Boston Is A Small World

Over the past two days,  Jeff and I realized that we had met or were one degree removed from all three people who died in Boston on Monday.  Aside from anger and fear and sorrow, I’ve been overwhelmed with a sense of how close this tragedy was.

I was unprepared for how close it felt.  After all, aren’t all tragedies played out on our TVs, computers, and tablets the same way, regardless of where they took place?  With Facebook, and 24/7 cable news, and Googlemaps, you are never more than one or two clicks away from peeping through the curtains of nearly anyone you choose.  It’s the Internet Small World, and it promises to connect us to everyone across the globe.

The problem with Internet Small World is that, unlike its Disney counterpart, it doesn’t remind us that “there’s so much that we share.”  At least for me, it often makes me feel less connected to the humanness of others.  In a world where I get passionate emails from the President’s wife, I start to think of her – and you – as a walking Robocall.  In a world where I can chose a vacation rental by Googling pictures of the neighbor’s car, I deceive myself into believing that I know something about the community who lives there.

In this kind of small world, it’s easy for me to disconnect from what happened in Boston on Monday.  It’s awful, yes.  But it’s also remote.  Although I live only a couple miles away from where the bombs exploded, I can feel as though it happened thousands of miles away.  When it comes to terror and mayhem and heroism and forensics, what’s the difference between Boston and Los Angeles?  As I watch it on TV, what difference does it make if it happened in Boston and Tokyo?

But there is a difference.  There is no other city in the world where I would have a connection, even a remote one, to three people who died running a marathon.  That happened in my city.  To my people.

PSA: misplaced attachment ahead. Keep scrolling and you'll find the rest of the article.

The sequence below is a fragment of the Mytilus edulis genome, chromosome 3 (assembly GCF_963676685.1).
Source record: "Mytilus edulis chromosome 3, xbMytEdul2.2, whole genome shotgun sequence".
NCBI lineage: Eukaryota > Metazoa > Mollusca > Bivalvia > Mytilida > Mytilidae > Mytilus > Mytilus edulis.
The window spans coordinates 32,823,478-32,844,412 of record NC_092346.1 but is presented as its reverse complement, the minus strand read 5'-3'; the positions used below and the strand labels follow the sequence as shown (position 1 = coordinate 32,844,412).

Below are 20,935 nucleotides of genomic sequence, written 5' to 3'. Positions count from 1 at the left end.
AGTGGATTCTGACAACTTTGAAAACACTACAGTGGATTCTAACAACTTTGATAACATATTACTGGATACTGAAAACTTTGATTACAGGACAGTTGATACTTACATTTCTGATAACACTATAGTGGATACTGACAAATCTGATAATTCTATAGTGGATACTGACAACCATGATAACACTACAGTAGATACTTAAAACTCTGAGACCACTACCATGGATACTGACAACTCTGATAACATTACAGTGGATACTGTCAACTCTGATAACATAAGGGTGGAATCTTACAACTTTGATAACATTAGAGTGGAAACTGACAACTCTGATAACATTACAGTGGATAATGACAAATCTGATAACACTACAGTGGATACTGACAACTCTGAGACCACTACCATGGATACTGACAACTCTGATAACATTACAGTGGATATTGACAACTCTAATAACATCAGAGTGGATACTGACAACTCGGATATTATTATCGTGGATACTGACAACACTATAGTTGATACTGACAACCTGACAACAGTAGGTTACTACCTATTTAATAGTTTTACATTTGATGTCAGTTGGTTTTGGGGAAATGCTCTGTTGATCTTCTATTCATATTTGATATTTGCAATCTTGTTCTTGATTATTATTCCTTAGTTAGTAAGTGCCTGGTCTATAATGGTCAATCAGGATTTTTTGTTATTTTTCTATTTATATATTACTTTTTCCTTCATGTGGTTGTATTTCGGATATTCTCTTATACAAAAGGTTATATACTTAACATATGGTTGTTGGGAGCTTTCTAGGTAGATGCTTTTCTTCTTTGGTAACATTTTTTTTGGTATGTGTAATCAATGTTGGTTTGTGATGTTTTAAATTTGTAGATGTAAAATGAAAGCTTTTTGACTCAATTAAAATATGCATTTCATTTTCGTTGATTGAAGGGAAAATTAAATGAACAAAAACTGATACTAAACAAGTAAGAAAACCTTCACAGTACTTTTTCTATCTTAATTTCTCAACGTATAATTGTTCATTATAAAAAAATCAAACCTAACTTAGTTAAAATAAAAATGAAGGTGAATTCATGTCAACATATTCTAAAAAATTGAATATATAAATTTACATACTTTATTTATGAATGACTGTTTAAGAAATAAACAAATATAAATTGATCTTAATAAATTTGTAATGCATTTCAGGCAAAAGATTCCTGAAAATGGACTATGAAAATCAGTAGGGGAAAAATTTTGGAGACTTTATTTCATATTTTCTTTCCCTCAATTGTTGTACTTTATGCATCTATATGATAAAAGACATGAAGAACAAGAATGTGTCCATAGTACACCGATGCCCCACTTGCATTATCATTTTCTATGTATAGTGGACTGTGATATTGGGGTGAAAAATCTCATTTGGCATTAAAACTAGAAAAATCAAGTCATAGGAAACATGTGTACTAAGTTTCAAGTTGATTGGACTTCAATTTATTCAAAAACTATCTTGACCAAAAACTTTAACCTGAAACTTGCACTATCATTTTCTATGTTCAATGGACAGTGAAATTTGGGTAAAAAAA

The anger I feel that someone did this in my city, to my people, has taken me by surprise. I had started to think of myself primarily as a digital citizen of a shrinking world.  Monday reminded me otherwise.  What’s the difference between Boston and Los Angeles?  The difference is that I live in Boston.  I raise my children in Boston.  I yell at bad drivers in Boston.  I plant vegetables in Boston.

We are friends with a pastor in Boston, whose son lost a student on Monday.  Jeff buys his coffee from a woman in Boston, a woman who will bury her daughter this week.  We love on international students who are visiting Boston, one whom will not return home alive.

The world is small, yes.  And getting smaller all the time.  But the world that matters to me tonight is in Bostom.  Where I will continue to weep angry tears for my neighbors, my friends, and our guests.  And where, through those same tears,  I will  lift up my prayers on behalf of those in my world who are too weary or heart-broken or angry to lift them themselves.

  • http://www.dorothygrecophotography.com dorothy greco

    With you on this.

  • Dave

    “The anger I feel that someone did bombed Boston has taken me by surprise.” — quick, have someone edit your opening remarks on the front page!

  • Rachel

    I completely agree with you– I was surprised by how personally attacked I felt, even just when watching the events on TV. When they showed the footage of the bomb going off, yes, it looked in one way like news of bombs anywhere in the world, but I was overwhelmed by feelings of “I *know* that corner, that Walgreens, that restaurant– that is right across the street from *our* library, *our* green line stop, how could they do this to *our* marathon?”


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